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    The Back Cover: Visualizing the Prevention of Cancer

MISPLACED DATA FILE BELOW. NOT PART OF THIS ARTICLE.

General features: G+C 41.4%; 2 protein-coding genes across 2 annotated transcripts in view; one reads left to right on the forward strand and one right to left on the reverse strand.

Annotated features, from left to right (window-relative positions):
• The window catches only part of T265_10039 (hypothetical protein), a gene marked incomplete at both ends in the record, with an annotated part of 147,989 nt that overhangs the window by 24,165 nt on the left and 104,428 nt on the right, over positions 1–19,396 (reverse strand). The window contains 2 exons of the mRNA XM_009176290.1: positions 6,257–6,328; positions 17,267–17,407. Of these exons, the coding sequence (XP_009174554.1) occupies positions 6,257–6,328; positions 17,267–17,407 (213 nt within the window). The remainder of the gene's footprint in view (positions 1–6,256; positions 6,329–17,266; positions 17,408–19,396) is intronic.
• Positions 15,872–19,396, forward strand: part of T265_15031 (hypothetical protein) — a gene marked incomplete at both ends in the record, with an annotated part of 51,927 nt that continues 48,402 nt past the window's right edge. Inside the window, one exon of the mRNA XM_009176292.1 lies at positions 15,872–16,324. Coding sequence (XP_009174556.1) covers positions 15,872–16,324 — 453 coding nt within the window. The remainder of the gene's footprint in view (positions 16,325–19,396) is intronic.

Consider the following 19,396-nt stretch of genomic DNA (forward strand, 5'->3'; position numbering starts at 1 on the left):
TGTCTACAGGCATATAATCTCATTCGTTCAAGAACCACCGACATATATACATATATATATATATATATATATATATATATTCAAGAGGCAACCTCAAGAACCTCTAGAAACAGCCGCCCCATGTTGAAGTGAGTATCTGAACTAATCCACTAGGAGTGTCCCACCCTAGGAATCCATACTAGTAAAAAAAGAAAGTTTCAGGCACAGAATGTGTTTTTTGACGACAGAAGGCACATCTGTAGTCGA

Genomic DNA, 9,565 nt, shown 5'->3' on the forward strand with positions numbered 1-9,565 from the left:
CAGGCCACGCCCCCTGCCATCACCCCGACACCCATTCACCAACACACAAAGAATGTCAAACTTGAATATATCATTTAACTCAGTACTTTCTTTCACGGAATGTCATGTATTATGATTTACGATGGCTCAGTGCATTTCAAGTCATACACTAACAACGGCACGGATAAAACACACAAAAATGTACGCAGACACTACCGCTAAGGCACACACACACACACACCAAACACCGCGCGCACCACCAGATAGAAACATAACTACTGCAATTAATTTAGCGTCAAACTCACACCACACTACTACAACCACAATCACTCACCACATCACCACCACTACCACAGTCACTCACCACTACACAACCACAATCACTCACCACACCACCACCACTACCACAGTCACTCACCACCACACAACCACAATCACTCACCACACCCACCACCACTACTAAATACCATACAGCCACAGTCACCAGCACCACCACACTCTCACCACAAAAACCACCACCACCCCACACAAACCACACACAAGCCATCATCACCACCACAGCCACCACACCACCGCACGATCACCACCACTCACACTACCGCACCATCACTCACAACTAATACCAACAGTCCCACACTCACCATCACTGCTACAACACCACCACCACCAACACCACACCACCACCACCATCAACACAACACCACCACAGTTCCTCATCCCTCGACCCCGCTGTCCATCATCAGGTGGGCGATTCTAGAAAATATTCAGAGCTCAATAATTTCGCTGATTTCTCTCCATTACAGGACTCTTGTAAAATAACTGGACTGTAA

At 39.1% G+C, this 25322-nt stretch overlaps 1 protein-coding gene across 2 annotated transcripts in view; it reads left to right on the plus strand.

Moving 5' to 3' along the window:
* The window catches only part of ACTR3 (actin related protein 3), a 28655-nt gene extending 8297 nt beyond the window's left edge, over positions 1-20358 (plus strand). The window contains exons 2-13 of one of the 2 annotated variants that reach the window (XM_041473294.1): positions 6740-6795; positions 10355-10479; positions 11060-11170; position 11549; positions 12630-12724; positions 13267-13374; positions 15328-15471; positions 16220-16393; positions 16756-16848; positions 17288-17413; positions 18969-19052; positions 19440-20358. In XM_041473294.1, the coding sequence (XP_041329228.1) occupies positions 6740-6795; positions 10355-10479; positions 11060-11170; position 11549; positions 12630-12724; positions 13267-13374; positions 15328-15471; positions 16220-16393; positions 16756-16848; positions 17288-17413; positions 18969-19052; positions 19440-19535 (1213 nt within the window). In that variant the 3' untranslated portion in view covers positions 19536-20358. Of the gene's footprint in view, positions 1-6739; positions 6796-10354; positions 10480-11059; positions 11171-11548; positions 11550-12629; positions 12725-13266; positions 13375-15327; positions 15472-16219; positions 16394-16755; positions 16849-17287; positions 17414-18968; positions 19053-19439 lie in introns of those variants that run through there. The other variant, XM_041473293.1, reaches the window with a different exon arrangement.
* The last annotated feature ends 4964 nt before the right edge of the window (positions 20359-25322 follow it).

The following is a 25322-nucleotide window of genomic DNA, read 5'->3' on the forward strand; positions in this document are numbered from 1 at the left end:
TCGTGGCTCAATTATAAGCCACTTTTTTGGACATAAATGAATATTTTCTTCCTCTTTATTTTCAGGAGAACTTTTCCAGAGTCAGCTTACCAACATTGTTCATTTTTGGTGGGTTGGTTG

CSD Cancer Center researchers Ajit Varki, Lubor Borsig, and Nissi Varki have obtained evidence that the common anticoagulant drug heparin diminishes metastasis of certain cancers in mice by interfering with interactions between platelets (a type of normal blood cell, shown in blue) and specific surface molecules on tumor cells (green). In the absence of heparin, the platelets form a protective cloak around the tumor cells (inset) and interfere with the work of immune system monocytes (red). This work also indicates that the early phase of these interactions is crucial for metastasis-a process in which tumor cells from the primary site enter the bloodstream, travel to distant tissues and establish new tumors. The UCSD researchers, who reported their work in the March 13 Proceedings of the National Academy of Sciences, say these findings make a compelling argument for initiating clinical trials of heparin in patients with newly diagnosed cancer. Supported by a grant from the National Cancer Institute, this work involved an active collaboration with UCSD Cancer Center laboratories for Histology (directed by Nissi Varki) and Digital Imaging (directed by James Feramisco), and with SDSC visualization researchers led by David Nadeau. The collaboration with SDSC is supported by NSF through NPACI's Scalable Visualization Toolkits alpha project. Color movies showing the effects of heparin are available for PNAS subscribers on the journal Web site. The Digital Imaging lab created a 3-D reconstruction of the microscopic data, which was then turned into animated "fly-by" movies using the Scalable Visualization Toolkit software for visualizing complex 3-D objects from large data sets, ranging from cellular structures to the Orion Nebula
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